These scientists kept getting noise on their radio telescope. They thought it was pigeon shit, or nuclear fallout, but nothing checked out. Then they discovered that it was background radiation from THE UNIVERSE BEING BORN. And then they won the Nobel Prize. True story. I read this is in a Wired article on failure. Its general point seems to be that scientists should try to learn from failure by seeking out diversity, even ignorance and avoid a human neurological instinct to filter out bad information. This may also make some sense in life.
Our first reaction to failure, however, is revulsion. If at all possible we deny and ignore. In fact, the article posits that there’s a brain structure for this task.
There’s another region of the brain that can be activated as we go about editing reality. It’s called the dorsolateral prefrontal cortex, or DLPFC. It’s located just behind the forehead and is one of the last brain areas to develop in young adults. It plays a crucial role in suppressing so-called unwanted representations, getting rid of those thoughts that don’t square with our preconceptions.
In most cases failures can be attributed to machine or messenger type errors. Sometimes they’re not failures in reality but in perception and can be safely ignored. This type of processing is there for a reason, and it is adaptive for a fuzzy logic processor like our brain. However, in some cases – when we’re actively looking for knowledge for example – it may be wise to push through that instinct and explore more.
For example, whenever people report website errors to me it pisses me off. My first reaction is to tell them they’re dumb or that it’s an anomaly. However, over time I realized that the errors are real most of the time, so I check all of them now. This is not my first instinct, however, failure is an unpleasant sensation and I try to push it away. Over time I’ve recognized this tendency and I have to consciously suppress it.
Learning From Failure
As a method, the article says that one way to learn from failure is getting diverse opinions, even from people who aren’t skilled in the subject. In modern web design this is called user testing, but in many cases it’s called just asking the customer. It’s surprising how many people and businesses don’t do it, mainly cause it’s annoying and a pain in the ass.
Dunbar tells the story of two labs that both ran into the same experimental problem: The proteins they were trying to measure were sticking to a filter, making it impossible to analyze the data. “One of the labs was full of people from different backgrounds,” Dunbar says. “They had biochemists and molecular biologists and geneticists and students in medical school.” The other lab, in contrast, was made up of E. coli experts. “They knew more about E. coli than anyone else, but that was what they knew,” he says. Dunbar watched how each of these labs dealt with their protein problem. The E. coli group took a brute-force approach, spending several weeks methodically testing various fixes. “It was extremely inefficient,” Dunbar says. “They eventually solved it, but they wasted a lot of valuable time.”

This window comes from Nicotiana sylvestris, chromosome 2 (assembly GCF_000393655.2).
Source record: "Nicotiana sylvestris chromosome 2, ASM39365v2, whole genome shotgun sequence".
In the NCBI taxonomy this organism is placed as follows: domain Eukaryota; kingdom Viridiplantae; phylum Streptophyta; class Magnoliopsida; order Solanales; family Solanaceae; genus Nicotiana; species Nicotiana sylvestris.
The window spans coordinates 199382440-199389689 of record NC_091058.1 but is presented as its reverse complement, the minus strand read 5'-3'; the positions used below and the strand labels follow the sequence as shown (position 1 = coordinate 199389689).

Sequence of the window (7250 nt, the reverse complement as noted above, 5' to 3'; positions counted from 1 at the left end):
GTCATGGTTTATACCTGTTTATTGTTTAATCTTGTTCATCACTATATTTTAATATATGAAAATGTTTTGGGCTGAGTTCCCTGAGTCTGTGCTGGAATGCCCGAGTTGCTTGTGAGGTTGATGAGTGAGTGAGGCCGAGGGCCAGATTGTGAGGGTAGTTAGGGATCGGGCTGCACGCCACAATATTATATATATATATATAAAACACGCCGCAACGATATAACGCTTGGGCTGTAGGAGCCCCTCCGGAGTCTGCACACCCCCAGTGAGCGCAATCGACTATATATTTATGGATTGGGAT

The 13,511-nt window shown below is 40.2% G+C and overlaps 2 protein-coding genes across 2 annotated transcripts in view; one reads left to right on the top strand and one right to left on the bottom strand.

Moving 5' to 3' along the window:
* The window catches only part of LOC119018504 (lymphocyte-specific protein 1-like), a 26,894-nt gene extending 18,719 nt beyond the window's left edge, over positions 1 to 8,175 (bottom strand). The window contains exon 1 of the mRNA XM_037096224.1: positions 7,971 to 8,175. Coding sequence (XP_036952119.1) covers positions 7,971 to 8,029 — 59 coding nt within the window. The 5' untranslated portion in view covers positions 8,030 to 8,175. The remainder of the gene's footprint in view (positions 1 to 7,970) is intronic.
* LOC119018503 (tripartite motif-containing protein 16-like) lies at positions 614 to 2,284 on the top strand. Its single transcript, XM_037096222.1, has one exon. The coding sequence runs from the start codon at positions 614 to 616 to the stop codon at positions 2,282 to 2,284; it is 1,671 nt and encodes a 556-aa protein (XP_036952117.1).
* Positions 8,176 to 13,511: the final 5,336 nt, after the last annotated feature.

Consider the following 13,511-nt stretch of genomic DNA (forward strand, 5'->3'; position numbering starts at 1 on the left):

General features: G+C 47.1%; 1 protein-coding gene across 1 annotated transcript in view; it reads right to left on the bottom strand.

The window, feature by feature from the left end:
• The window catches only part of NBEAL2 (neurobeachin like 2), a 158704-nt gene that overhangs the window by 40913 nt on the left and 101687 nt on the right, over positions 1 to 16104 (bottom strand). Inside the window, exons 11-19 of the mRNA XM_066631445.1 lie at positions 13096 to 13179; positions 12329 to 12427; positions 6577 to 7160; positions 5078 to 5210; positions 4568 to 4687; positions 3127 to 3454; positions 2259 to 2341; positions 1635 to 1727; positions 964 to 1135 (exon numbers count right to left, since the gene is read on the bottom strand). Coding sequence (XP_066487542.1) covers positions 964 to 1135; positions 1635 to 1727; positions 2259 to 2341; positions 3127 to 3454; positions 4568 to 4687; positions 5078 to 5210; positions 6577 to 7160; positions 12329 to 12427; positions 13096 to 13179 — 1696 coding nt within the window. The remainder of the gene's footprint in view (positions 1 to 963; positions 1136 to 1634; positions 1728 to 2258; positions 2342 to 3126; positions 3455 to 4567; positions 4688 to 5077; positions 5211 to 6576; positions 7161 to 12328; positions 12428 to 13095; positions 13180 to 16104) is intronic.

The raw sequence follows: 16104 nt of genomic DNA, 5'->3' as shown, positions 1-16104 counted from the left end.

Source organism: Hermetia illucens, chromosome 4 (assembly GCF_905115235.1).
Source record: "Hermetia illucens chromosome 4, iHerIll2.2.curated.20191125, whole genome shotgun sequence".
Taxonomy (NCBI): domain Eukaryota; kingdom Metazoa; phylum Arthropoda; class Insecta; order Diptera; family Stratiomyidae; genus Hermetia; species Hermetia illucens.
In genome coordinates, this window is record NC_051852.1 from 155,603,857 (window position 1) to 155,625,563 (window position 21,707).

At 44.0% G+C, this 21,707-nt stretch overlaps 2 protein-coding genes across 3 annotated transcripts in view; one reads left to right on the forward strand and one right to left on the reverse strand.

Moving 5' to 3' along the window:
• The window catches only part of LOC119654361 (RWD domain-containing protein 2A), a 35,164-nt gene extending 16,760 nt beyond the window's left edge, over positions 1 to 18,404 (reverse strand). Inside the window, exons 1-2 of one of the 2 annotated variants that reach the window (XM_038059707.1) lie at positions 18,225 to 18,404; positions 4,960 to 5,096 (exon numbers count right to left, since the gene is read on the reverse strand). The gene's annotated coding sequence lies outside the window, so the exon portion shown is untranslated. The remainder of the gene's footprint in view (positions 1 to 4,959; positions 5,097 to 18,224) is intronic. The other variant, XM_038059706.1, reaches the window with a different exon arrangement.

The diverse lab, in contrast, mulled the problem at a group meeting. None of the scientists were protein experts, so they began a wide-ranging discussion of possible solutions. At first, the conversation seemed rather useless. But then, as the chemists traded ideas with the biologists and the biologists bounced ideas off the med students, potential answers began to emerge. “After another 10 minutes of talking, the protein problem was solved,” Dunbar says. “They made it look easy.”
So basically get second and third opinions, some from idiots. Of course, the failure response is there for a reason and sometimes information from outsiders is just nonsense. Sometimes there really is pigeon shit on the satellite. But reality is surprising and we are basically monkeys and I suppose we should approach the problem with some humility. To some degree that means the old truism of learning from failure, methodically. Interesting article in full.